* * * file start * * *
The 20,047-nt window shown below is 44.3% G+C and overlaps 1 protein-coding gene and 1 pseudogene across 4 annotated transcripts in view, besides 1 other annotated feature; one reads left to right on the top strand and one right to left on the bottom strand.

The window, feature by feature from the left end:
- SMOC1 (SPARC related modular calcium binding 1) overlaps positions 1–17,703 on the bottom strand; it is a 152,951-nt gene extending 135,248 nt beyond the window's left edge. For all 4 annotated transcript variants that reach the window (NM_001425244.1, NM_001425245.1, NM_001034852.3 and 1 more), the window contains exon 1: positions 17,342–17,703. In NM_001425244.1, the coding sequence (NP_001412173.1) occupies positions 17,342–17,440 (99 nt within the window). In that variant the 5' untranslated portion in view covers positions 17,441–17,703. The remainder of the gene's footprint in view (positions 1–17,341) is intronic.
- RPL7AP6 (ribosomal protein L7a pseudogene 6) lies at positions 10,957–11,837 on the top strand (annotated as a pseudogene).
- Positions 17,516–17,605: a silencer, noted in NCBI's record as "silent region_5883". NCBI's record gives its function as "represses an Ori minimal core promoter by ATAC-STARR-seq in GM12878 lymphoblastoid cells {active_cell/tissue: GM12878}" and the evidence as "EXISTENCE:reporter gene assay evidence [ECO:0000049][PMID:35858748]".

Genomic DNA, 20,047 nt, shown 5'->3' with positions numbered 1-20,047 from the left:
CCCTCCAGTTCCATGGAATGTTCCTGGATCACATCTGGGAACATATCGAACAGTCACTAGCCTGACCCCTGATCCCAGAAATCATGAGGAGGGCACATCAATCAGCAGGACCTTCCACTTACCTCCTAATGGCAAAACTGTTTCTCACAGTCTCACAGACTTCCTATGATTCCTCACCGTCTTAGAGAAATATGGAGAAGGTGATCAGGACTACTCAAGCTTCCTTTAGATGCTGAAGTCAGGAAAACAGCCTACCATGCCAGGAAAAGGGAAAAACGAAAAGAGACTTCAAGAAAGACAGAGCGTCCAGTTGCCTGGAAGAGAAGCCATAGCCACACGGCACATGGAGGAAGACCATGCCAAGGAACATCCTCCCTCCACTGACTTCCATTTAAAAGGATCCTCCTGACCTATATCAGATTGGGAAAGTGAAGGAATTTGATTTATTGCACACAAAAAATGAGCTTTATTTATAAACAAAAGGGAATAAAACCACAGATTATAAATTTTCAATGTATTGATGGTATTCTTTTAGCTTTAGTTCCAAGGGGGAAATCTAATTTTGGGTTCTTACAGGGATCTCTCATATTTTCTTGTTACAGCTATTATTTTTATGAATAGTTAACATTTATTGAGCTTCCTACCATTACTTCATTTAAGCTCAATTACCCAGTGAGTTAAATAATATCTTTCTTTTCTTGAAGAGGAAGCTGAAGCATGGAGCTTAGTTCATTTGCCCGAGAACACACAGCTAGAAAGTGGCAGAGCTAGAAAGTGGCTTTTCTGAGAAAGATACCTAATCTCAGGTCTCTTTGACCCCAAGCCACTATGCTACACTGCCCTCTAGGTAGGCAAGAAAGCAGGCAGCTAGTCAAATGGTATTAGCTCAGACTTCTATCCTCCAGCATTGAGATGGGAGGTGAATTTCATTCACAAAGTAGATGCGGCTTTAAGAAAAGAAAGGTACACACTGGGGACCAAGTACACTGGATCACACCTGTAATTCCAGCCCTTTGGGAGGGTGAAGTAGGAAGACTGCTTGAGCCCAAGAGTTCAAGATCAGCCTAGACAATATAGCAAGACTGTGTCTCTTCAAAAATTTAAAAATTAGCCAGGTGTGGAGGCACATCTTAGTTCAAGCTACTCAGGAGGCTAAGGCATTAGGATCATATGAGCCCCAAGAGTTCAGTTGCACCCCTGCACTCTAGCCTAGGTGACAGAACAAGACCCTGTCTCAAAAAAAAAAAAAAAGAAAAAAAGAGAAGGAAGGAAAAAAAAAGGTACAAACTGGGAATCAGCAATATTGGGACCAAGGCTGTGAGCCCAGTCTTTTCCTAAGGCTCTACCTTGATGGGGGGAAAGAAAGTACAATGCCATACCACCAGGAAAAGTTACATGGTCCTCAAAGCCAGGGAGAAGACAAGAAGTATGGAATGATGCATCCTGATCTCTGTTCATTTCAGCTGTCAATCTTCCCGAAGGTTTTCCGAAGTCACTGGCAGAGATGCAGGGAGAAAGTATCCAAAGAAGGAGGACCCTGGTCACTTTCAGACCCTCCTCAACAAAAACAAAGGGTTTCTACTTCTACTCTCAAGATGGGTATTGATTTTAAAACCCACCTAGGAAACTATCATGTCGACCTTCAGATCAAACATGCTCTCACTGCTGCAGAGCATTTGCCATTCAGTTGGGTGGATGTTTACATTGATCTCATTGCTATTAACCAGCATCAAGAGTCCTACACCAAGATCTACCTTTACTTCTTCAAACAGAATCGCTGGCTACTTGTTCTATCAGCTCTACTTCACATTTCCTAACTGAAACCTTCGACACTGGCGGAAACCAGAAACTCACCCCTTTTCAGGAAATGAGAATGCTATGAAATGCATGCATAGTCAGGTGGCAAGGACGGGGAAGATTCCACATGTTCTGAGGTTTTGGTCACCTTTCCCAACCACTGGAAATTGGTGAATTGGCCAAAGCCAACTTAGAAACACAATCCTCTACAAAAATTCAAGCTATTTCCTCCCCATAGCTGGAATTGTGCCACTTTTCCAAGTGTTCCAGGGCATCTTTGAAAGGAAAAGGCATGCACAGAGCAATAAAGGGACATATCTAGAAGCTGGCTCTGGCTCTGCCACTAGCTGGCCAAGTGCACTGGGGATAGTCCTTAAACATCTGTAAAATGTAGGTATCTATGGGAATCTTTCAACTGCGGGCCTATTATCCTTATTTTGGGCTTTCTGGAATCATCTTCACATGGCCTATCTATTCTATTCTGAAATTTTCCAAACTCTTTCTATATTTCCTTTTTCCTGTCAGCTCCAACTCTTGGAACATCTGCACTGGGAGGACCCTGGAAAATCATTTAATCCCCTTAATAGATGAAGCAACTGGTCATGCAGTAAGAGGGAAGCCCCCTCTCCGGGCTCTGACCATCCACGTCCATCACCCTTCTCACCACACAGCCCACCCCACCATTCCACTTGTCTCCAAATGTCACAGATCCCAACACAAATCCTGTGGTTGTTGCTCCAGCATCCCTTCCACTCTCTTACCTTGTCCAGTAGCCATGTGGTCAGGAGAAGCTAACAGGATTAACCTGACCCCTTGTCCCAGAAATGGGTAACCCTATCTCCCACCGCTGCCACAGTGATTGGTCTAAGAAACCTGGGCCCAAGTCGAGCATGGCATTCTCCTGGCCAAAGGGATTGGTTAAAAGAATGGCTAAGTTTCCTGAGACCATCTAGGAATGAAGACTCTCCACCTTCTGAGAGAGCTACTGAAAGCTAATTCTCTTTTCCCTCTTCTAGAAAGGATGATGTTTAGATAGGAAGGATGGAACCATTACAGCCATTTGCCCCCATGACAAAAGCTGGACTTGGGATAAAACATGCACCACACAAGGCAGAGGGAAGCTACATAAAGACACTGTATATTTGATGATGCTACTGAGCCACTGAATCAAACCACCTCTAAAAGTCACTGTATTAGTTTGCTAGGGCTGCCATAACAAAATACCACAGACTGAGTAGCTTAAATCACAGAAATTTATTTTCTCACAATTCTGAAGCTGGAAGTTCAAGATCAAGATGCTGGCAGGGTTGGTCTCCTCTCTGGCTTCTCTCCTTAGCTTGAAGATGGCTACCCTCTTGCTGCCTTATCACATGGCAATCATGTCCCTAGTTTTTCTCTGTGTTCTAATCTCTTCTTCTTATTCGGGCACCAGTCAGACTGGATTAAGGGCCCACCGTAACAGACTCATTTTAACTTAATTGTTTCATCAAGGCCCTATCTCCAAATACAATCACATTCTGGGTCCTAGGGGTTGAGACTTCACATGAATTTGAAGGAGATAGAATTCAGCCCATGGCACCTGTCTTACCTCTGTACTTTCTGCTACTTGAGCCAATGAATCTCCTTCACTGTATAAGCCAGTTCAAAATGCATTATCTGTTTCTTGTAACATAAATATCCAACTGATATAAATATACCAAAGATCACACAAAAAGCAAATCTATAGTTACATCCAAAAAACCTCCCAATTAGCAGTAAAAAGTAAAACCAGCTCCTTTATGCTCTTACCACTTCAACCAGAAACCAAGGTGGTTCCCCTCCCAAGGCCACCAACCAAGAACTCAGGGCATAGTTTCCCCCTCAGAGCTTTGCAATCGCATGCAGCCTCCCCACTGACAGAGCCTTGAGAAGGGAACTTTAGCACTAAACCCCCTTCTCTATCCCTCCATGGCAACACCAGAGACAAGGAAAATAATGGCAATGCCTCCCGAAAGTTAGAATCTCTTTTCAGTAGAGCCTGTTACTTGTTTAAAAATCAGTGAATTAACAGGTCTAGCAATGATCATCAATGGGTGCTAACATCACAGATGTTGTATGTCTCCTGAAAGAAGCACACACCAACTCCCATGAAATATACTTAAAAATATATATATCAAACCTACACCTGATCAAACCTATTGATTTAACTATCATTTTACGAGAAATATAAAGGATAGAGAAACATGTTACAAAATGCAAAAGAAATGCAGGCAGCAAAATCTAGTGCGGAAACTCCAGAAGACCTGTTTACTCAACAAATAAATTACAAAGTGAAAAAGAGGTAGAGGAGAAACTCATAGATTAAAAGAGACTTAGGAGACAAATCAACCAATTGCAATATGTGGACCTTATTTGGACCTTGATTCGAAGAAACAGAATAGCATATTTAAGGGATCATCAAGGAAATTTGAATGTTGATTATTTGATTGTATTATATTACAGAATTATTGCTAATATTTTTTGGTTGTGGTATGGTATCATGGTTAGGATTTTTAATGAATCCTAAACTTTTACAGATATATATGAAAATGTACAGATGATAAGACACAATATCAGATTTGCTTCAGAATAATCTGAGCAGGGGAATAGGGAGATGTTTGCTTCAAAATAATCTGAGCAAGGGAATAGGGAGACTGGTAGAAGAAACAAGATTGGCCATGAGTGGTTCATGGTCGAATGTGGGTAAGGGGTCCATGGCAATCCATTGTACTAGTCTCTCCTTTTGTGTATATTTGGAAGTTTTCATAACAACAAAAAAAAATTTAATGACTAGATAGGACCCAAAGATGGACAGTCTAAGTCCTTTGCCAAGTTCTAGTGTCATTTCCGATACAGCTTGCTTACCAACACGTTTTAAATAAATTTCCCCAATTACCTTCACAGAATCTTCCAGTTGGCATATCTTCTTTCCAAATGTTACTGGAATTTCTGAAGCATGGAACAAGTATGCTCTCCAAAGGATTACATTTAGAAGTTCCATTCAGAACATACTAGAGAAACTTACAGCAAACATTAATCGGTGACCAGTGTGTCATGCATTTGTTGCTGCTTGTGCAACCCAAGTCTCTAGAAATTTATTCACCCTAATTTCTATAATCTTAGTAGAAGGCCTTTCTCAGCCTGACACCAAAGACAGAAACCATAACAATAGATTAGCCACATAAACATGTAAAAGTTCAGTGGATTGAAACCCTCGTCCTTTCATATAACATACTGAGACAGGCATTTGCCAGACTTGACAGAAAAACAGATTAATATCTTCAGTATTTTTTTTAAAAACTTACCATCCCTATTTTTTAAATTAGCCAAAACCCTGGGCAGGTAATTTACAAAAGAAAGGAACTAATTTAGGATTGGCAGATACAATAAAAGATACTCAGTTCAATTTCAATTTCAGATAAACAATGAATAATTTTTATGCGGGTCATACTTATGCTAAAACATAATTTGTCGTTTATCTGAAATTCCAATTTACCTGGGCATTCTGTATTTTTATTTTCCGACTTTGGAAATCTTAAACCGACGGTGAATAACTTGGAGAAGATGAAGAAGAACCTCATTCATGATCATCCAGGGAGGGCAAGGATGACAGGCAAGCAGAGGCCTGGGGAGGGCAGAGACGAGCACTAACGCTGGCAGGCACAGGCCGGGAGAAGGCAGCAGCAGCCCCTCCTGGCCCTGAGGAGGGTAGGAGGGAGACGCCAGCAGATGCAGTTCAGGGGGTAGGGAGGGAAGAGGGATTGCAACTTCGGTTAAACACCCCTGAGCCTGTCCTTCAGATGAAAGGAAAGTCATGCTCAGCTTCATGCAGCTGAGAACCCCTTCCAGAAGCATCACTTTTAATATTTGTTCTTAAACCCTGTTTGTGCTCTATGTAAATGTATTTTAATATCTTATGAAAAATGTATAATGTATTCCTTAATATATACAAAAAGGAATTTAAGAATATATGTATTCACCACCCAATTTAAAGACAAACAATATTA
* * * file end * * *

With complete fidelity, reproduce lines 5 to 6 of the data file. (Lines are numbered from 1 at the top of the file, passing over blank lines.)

- Positions 17,516–17,605: a silencer, noted in NCBI's record as "silent region_5883". NCBI's record gives its function as "represses an Ori minimal core promoter by ATAC-STARR-seq in GM12878 lymphoblastoid cells {active_cell/tissue: GM12878}" and the evidence as "EXISTENCE:reporter gene assay evidence [ECO:0000049][PMID:35858748]".

Genomic DNA, 20,047 nt, shown 5'->3' with positions numbered 1-20,047 from the left: